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Nova Scotia changing rules to stop politicians from jumping between levels of government

Click to play video: 'Nova Scotia changing rules to stop politicians from jumping between levels of government' Nova Scotia changing rules to stop politicians from jumping between levels of government
Nova Scotia is taking steps to limit the ability of politicians in the province from running for another level of government while serving in their current role. As Jeremy Keefe reports, the changes will force sitting politicians to resign or take a leave of absence if they run for office at another level of government – Oct 10, 2019

Nova Scotia is taking steps to limit the ability of politicians in the province from running for another level of government while serving in their current role.

This legislative session the provincial government will introduce amendments to the House of Assembly Act, Municipal Government Act, Halifax Regional Charter and Municipal Elections Act that will force sitting politicians to resign or take a leave of absence if they run for office at another level of government.

The changes come after Premier Stephen McNeil expressed his dissatisfaction that four provincial politicians had announced their intentions to run in the federal election but did not immediately resign their seats in the provincial legislature.

READ: Three PC MLAs running for federal office resigning as of July 31

Former PC MLAs Chris D’Entremont, Eddie Orrell and Alfie MacLeod are running for the Conservative Party of Canada while former NDP MLA Lenore Zann is running for the Liberals.

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With the federal election well underway all four have resigned their seats.

The amendments announced on Thursday indicate that the provincial government are moving quickly to establish “clear rules” on when MLAs should resign.

“This change will help ensure MLAs, who decide to run for another level of government, are free to focus on that new work and are protected from perceived or potential conflicts,” said Justice Minister Mark Furey.

MLAs will now be required to resign once they are selected by a federal political party, or if they’re running as an independent once they are officially nominated as a candidate under the Canada Elections Act.

Click to play video: 'Lenore Zann remains MLA ahead of federal campaign' Lenore Zann remains MLA ahead of federal campaign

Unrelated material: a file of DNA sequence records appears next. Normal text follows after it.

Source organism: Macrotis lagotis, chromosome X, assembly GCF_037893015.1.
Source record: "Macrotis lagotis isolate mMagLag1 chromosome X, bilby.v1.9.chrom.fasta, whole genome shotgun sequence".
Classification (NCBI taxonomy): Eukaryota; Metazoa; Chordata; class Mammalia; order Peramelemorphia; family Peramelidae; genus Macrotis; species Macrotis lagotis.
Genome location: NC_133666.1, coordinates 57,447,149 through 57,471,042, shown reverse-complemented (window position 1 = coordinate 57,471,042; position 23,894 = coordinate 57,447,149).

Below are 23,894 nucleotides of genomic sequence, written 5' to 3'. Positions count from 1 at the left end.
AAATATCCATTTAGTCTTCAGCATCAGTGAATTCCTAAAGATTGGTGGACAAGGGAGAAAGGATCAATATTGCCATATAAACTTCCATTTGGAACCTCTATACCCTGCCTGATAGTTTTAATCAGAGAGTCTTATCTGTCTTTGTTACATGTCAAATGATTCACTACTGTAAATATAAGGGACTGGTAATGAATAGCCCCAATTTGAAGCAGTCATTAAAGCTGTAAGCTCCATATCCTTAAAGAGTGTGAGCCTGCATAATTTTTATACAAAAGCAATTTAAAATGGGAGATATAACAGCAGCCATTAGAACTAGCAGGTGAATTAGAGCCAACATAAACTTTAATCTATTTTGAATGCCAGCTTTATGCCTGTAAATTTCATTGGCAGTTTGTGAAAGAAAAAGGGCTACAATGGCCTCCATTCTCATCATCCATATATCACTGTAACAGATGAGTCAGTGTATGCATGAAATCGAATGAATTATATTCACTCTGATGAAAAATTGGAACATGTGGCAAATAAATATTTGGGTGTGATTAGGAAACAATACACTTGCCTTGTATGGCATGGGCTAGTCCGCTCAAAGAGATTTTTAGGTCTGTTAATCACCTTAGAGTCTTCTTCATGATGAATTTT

Lenore Zann remains MLA ahead of federal campaign – Aug 27, 2019

The changes to the Municipal Government Act and the Halifax Regional Charter will require municipal councils to establish policies that address councillors running for other levels of government — an incident that occurred twice in the past year

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Steve Craig was a long-serving member of Halifax Regional Council but campaigned for the PCs in a byelection in the provincial riding of Sackville-Cobequid in June.

Craig would go on to win the election.

Coun. Richard Zurawski is running in the federal election under the banner of the Green Party but remains on Halifax Regional Council.

Similar campaigns will likely become rare as a result of the changes announced on Thursday — which will require municipalities to address whether a councillor must resign or take a leave of absence and outlines what events a councillor can participate in.

READ MORE: HRM councillor Steve Craig unofficially wins Sackville-Cobequid byelection for the PCs

Municipal Affairs and Housing Minister Chuck Porter also introduced changes to the Municipal Elections Act which will address leaves of absence granted to a municipal employee who is running for office.

“By making these changes we are supporting municipal councils to implement a policy that clearly outlines the rules for councillors and addresses potential conflicts of interest,” Porter said in a press release.

The move was welcomed by opposition members who were on hand to hear the planned legislation.

“I think it should be standard across the province,” said PC Leader Tim Houston.

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“It’s unproductive to have a mismatch across the province but the reality is that I personally believe people should resign their seat when they seek another office.”

NDP Leader Gary Burrill said that someone who is elected is being “given an enormous privilege” and that officials shouldn’t throw that privilege away lightly.

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